Dan Bross, KUAC – Fairbanks
National Park Service boat safety checks conducted in the Yukon Charley Rivers National Preserve between Eagle and Circle in recent weeks have resulted in conflicts. One man has been charged with disorderly conduct and other offenses, while charges are possible in a second case. Yukon Charley Preserve Superintendent Greg Dudgeon says the agency conducts river patrols during hunting season to enforce laws and be proactive.
Dudgeon says that includes proper licenses and boat registrations. Yukon River resident Wayne Hall says in one of the recent incidents, longtime local Tim Henry was handcuffed by rangers after refusing to cooperate about an un-registered boat. Hall, who lives off the grid without a phone, says relations between locals and the Park Service are the worst he’s experienced in 18 years on the river. John Sturgeon, in Anchorage who’s hunted in the Yukon Charley area for 40 years, says law enforcement has always been a sore issue.
Sturgeon says he’d like to pursue a court case challenging the Park service jurisdiction, but has deferred to the state, which is pursuing administrative appeals. The Yukon is one of many navigable waterways in Alaska that the state was granted management over when it was admitted to the Union, but is still working to assert that right. Park Service spokesman John Quinley says the agency has jurisdiction to conduct law enforcement.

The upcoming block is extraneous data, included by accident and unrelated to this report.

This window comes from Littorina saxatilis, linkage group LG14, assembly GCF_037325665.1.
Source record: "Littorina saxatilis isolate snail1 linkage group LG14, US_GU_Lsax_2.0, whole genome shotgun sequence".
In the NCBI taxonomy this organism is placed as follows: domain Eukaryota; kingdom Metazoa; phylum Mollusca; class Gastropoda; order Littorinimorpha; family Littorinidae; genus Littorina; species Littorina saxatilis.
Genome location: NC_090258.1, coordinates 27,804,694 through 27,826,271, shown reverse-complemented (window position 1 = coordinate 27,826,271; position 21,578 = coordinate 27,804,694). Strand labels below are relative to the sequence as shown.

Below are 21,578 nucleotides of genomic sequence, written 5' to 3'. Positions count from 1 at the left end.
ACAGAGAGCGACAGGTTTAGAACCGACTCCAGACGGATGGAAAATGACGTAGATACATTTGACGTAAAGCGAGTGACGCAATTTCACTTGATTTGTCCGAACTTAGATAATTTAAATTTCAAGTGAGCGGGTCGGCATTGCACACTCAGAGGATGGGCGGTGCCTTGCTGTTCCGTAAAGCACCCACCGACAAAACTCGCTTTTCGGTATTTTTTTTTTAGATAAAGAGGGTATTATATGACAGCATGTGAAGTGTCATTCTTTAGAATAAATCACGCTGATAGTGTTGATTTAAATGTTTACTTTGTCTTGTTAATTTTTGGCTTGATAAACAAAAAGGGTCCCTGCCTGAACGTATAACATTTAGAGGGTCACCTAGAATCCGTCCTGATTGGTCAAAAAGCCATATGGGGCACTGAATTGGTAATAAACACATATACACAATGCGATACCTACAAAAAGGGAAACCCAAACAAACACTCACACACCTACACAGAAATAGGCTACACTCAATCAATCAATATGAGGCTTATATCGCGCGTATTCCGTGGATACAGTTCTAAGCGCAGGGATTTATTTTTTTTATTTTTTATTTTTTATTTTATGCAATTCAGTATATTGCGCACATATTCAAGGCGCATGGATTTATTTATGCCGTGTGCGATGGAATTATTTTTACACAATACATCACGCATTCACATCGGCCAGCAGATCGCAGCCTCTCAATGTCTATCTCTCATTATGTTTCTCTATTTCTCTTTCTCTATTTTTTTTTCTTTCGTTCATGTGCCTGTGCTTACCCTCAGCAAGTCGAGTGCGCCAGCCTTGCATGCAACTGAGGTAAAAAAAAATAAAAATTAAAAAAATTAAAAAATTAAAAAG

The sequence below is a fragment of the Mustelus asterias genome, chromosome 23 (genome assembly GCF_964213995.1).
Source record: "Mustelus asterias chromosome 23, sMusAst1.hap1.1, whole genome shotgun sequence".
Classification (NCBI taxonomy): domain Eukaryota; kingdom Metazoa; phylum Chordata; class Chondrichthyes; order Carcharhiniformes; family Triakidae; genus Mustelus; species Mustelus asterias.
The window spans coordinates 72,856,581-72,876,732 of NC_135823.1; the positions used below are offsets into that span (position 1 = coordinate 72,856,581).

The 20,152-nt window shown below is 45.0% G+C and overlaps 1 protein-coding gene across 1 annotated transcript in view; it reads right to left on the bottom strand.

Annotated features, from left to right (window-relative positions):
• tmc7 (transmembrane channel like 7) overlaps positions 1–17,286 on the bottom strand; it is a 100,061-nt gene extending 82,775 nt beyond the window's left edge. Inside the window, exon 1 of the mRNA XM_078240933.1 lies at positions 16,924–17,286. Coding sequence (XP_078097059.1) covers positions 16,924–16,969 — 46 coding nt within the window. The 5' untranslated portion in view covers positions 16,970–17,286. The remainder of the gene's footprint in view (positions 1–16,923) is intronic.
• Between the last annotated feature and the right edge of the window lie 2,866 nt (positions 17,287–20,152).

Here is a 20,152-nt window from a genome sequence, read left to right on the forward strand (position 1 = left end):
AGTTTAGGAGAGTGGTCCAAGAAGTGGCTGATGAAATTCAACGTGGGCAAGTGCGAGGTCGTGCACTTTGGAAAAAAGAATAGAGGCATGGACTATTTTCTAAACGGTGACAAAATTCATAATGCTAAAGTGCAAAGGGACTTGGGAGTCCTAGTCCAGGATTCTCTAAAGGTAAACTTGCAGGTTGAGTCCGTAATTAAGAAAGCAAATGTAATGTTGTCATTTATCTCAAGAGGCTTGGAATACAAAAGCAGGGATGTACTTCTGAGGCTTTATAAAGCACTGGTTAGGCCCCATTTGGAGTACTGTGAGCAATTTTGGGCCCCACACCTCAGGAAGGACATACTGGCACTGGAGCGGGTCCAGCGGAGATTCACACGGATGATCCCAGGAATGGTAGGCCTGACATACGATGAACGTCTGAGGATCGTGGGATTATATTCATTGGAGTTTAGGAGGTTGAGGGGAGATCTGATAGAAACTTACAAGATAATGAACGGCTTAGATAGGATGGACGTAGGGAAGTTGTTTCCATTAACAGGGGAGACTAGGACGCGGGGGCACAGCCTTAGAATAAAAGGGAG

Quinley says river patrols are also on the lookout for hunting and fishing violations. The Yukon Charley Preserve’s Dudgeon says the agency has made about 60 contacts with river travelers in the last few weeks, most of them without any trouble, but he acknowledges resentment of the Park Service.
Dudgeon says that has to be balanced with the Park Service’s mandates to protect resources and manage the preserve for all people. The regulations and enforcement that came with creation of the Yukon Charley Preserve effectively forced out people who moved to the region to live off the land in the 1960’s and 70’s. Eagle resident Ann Millard counts only four families who still live remotely on the river, within the preserve. She says the latest law enforcement cases have revived hard feelings.
Millard says some locals still blame the Park Service for the death of famed river dweller Dick Cook. Cook died when his boat capsized while travelling to Eagle for a meeting with the Park Service in 2001. Fairbanks writer Dan O’Neill documented the exodus of river residents in his 2007 book: “A Land Gone Lonesome.”
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